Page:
1st Lieutenant Michael Behenna was an excellent officer. He received his call to serve his country while attending the University of Central Oklahoma. He is from a family of public servants, his mother being an Assistant United States Attorney and his father a retired Special Agent with the Oklahoma State Bureau of Investigation. He has served the Army and the United States with honor and dignity.

Spread the word today. Don't let this injustice stand!

04-28-2012, 12:36 AM
More pathetic political bs and handwringing. He should get a freaking medal or something, not a prison sentence.

04-28-2012, 03:01 AM
More pathetic political bs and handwringing. He should get a freaking medal or something, not a prison sentence.

Yeah sounds like political BS alright, and I'm thinking maybe they're really leaving the Lieutenant to hang like that because the upper brass believes the Lieutenant screwed up somekind of intelligence operation they had going on with Mansur. The main reason I say that is because of this specific quote, if it's true:

"May 16, 2008: Without explanation, Army Intelligence ordered the release of Mansur."

And Lt. Behenna was to transport Mansur home, right? So if the guy was a known terrorist, the U.S. Army is not just going to let the enemy free like that without a sane reason. So the only logical reason that I can think of, is because the Army Intelligence wanted to let Mansur go to keep track of him to see if he would lead them into finding other terrorists or a whole terrorist group. Unfortunately that feel by the wayside because Mansur got killed, so probably the Army Intelligence got pissed at what happened and some A-hole in the upper brass decided to have Lt. Behenna prosecuted because of it and turn it into a political BS case.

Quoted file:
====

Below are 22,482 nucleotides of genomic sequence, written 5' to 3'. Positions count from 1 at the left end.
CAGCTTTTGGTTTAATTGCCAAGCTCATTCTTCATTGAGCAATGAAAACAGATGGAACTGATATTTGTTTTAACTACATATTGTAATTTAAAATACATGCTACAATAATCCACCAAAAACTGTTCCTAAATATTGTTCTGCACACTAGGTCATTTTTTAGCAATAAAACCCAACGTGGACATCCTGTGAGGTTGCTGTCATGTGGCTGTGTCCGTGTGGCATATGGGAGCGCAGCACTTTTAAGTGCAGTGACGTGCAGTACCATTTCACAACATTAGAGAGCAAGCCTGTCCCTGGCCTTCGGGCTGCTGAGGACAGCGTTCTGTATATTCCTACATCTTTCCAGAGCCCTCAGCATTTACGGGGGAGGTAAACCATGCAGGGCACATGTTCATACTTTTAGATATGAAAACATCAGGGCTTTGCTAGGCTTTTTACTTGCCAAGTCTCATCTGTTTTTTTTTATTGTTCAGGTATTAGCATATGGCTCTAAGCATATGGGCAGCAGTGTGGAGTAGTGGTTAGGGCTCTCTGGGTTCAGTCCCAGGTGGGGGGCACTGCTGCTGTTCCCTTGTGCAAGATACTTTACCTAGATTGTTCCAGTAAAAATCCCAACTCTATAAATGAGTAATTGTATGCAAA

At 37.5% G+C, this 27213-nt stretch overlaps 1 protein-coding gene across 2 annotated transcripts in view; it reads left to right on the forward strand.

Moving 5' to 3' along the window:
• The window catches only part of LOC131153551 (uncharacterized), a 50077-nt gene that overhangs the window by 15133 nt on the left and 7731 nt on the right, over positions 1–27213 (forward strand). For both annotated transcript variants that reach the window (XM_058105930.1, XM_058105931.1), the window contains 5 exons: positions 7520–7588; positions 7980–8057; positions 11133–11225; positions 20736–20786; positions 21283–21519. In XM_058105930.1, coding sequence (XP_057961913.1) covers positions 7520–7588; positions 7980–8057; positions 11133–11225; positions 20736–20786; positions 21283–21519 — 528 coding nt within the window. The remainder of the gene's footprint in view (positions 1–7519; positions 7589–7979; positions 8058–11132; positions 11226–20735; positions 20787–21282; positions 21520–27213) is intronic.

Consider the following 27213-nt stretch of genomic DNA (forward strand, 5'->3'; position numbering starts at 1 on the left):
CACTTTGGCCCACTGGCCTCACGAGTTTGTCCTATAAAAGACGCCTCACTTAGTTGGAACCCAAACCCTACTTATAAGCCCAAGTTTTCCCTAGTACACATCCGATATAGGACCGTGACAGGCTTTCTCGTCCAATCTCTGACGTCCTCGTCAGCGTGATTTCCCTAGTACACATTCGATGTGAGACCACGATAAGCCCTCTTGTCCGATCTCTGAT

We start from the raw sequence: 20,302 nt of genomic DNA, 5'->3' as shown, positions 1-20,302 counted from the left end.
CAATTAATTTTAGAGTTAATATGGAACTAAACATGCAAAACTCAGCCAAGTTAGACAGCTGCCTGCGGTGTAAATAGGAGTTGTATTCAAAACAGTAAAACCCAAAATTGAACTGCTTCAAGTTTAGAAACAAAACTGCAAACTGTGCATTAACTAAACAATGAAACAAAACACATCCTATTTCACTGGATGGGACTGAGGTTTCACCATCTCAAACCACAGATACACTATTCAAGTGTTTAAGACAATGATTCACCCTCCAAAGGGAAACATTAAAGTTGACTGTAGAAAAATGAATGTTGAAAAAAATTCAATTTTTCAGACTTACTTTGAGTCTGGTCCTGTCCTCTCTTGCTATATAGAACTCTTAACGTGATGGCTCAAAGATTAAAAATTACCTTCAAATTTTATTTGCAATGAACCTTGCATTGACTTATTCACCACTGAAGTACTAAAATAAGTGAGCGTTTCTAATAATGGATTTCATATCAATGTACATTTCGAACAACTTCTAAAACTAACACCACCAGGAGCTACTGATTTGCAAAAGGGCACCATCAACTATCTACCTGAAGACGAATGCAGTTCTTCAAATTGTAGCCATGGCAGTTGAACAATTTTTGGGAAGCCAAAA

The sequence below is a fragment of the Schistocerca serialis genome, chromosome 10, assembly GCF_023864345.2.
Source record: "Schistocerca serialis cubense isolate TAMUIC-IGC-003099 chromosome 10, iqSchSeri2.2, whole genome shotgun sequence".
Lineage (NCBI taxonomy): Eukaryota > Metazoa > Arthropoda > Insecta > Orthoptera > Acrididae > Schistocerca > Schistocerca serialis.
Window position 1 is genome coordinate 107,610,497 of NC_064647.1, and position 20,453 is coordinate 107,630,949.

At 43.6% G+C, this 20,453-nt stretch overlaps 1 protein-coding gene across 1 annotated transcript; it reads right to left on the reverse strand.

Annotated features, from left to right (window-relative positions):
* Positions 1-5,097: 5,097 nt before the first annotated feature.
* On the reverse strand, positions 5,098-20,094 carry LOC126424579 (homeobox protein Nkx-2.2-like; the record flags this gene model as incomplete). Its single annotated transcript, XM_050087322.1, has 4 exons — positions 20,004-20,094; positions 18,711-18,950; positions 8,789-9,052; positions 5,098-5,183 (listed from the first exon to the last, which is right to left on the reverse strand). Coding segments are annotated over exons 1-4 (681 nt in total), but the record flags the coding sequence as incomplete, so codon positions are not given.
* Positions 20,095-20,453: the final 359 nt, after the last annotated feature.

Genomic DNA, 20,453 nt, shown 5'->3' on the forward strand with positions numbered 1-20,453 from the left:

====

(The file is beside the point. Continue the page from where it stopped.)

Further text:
Basically, I can't see the U.S. Army really giving a crap to what ever happen to Mansur in the end (that includes being shot on purpose), after the upper brass got what they wanted beforehand.

04-30-2012, 10:46 AM
Um, we tend to frown on people independently deciding to execute people without any due process. Regardless of what a piece of **** Mansur may have been, some dip**** Lieutenant doesn't get to make the call to kill him in cold blood.

Darth Avlectus
04-30-2012, 11:23 AM
Yes I've since learned more. The forensics, pre the coverup grenade, did not conclusively say murder but since a grenade was used to try to cover it up...that pretty much screws over anything that might have been usable in defense regardless.

One realizes there's a conduct code to discourage this sort of thing, but it ultimately that does not stop anyone from acting as we see here.

I'd say it was still a bad call to have the battalion which was attacked take the guy home. May not have been anyone else to do it though. I'm left with a bit of a frown at this whole thing.